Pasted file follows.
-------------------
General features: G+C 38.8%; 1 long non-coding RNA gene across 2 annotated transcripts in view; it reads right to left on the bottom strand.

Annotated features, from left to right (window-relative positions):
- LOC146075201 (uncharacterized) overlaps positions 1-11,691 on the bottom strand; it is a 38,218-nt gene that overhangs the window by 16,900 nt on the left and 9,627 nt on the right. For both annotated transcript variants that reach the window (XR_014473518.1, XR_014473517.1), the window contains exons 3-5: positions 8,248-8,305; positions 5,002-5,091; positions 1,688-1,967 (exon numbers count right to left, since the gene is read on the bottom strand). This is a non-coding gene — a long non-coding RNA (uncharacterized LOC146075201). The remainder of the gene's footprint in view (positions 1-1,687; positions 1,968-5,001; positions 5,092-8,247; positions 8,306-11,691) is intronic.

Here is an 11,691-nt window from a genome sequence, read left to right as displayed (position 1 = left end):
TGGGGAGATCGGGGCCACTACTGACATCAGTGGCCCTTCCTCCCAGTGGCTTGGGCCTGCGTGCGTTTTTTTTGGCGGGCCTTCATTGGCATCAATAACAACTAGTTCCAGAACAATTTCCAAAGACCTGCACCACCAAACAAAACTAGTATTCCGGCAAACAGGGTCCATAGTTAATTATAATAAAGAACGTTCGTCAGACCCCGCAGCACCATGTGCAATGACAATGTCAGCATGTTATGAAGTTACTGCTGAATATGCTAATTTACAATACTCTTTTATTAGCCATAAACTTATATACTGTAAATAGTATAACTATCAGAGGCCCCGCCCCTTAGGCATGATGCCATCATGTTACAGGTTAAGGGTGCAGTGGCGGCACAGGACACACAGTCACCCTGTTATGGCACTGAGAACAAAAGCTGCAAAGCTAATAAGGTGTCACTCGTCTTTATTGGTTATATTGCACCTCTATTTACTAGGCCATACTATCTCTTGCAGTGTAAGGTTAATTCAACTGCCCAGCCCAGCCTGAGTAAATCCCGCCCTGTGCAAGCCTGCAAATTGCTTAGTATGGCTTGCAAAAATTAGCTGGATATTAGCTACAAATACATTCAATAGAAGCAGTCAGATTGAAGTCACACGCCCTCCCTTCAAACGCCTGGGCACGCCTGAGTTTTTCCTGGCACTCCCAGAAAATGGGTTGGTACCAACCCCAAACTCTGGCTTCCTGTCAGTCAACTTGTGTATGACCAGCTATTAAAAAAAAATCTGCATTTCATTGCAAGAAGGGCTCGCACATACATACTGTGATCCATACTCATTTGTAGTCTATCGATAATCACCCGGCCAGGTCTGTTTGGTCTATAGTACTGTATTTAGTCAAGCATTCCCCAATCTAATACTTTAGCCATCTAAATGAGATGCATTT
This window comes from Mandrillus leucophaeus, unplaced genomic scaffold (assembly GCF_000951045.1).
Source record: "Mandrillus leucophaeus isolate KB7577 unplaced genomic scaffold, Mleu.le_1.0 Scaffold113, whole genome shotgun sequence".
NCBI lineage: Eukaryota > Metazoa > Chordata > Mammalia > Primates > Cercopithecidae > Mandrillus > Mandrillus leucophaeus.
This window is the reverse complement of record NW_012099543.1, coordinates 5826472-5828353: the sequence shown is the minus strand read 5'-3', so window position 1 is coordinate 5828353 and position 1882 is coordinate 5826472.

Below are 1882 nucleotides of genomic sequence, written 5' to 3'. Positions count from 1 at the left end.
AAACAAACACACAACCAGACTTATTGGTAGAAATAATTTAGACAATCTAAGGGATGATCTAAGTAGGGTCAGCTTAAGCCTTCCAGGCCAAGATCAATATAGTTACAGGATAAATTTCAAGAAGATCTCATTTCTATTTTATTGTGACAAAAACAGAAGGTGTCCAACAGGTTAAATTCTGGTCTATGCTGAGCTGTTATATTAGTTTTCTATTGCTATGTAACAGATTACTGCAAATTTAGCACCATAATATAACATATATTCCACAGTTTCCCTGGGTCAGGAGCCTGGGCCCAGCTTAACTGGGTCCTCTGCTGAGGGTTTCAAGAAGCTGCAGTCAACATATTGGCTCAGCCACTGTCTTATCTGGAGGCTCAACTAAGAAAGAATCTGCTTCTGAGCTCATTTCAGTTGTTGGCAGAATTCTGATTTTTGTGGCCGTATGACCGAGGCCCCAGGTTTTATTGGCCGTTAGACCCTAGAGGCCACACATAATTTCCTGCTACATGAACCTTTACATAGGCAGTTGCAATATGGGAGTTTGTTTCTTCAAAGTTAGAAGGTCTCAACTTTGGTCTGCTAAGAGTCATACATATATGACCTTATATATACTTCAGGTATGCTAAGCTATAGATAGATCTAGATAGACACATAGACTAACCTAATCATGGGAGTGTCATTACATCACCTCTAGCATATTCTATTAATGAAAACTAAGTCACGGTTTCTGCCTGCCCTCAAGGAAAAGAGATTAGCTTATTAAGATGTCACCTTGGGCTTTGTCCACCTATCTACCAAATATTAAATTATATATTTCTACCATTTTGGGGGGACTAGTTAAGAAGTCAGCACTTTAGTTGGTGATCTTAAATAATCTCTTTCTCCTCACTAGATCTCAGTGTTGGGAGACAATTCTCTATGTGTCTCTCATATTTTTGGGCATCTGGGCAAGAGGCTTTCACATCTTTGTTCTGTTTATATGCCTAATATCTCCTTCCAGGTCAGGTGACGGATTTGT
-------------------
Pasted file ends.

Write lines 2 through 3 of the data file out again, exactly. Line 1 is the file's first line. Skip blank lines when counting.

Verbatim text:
Annotated features, from left to right (window-relative positions):
- LOC146075201 (uncharacterized) overlaps positions 1-11,691 on the bottom strand; it is a 38,218-nt gene that overhangs the window by 16,900 nt on the left and 9,627 nt on the right. For both annotated transcript variants that reach the window (XR_014473518.1, XR_014473517.1), the window contains exons 3-5: positions 8,248-8,305; positions 5,002-5,091; positions 1,688-1,967 (exon numbers count right to left, since the gene is read on the bottom strand). This is a non-coding gene — a long non-coding RNA (uncharacterized LOC146075201). The remainder of the gene's footprint in view (positions 1-1,687; positions 1,968-5,001; positions 5,092-8,247; positions 8,306-11,691) is intronic.